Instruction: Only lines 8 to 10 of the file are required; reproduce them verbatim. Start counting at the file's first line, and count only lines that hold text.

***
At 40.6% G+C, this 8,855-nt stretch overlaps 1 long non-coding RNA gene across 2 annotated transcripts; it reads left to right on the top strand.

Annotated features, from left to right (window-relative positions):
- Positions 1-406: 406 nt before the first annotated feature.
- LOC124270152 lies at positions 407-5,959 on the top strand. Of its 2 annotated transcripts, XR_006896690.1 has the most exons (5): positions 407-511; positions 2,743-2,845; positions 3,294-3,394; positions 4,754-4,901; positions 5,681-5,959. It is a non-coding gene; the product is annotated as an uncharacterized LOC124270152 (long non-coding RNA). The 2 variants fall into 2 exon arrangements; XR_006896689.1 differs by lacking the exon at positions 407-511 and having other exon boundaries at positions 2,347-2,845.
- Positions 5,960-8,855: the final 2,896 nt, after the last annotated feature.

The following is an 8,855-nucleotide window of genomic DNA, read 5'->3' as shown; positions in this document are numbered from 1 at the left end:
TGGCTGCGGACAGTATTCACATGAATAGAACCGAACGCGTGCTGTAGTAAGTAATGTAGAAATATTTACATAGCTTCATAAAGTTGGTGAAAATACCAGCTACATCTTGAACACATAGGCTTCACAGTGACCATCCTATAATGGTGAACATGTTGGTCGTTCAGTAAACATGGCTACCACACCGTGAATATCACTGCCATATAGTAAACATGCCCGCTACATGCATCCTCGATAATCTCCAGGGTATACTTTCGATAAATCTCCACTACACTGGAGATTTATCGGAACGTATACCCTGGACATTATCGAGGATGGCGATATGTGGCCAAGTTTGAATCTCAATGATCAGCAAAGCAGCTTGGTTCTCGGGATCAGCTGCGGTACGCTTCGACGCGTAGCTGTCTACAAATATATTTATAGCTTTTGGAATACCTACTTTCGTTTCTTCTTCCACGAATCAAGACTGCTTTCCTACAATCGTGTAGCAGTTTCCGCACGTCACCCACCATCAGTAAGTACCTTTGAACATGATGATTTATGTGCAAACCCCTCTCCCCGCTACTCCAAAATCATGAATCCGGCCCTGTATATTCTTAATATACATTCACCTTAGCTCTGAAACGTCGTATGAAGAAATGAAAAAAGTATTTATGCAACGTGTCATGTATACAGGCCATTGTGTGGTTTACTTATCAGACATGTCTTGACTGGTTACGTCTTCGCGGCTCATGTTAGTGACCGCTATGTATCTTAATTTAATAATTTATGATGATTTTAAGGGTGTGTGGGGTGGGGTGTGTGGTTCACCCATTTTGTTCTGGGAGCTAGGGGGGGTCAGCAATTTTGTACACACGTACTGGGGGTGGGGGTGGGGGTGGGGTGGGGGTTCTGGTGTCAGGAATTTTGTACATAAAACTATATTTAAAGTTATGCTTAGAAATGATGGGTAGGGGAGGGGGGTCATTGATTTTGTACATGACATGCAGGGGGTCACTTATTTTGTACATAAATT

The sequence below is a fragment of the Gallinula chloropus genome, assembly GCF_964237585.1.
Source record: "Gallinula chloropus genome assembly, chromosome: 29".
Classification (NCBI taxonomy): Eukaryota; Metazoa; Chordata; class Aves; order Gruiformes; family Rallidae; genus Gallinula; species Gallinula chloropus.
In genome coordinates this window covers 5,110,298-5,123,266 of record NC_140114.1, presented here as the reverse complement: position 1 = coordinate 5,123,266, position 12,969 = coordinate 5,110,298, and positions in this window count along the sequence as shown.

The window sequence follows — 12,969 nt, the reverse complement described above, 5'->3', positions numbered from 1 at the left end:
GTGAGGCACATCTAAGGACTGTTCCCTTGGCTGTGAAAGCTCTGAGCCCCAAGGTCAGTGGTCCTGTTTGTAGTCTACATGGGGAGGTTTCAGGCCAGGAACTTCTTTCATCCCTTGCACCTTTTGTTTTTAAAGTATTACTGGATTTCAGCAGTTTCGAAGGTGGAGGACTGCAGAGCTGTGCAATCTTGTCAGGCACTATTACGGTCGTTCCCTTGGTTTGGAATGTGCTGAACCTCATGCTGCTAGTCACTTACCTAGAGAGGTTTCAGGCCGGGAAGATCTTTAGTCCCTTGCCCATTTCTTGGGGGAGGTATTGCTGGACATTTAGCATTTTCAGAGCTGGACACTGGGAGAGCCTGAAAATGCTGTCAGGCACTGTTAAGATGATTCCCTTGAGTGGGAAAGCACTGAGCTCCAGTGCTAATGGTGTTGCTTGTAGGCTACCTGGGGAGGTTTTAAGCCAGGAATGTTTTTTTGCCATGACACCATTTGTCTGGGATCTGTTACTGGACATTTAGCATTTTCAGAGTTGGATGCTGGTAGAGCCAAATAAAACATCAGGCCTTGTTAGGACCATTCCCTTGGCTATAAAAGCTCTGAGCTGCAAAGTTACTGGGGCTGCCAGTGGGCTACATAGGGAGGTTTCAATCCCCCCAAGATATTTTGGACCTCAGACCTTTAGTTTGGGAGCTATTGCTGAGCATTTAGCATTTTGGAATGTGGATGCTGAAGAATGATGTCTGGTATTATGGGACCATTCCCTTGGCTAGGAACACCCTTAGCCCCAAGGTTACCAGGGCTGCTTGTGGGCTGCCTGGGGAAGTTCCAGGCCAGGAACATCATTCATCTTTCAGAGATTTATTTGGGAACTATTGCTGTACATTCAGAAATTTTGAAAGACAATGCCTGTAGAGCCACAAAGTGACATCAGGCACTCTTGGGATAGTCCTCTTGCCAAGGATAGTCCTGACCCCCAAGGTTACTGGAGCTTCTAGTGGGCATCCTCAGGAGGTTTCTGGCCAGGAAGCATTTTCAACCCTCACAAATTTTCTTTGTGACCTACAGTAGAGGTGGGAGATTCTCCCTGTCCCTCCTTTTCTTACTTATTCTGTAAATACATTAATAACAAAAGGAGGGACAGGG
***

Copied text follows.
The sequence below is a fragment of the Gallinula chloropus genome, assembly GCF_964237585.1.
Source record: "Gallinula chloropus genome assembly, chromosome: 29".
Classification (NCBI taxonomy): Eukaryota; Metazoa; Chordata; class Aves; order Gruiformes; family Rallidae; genus Gallinula; species Gallinula chloropus.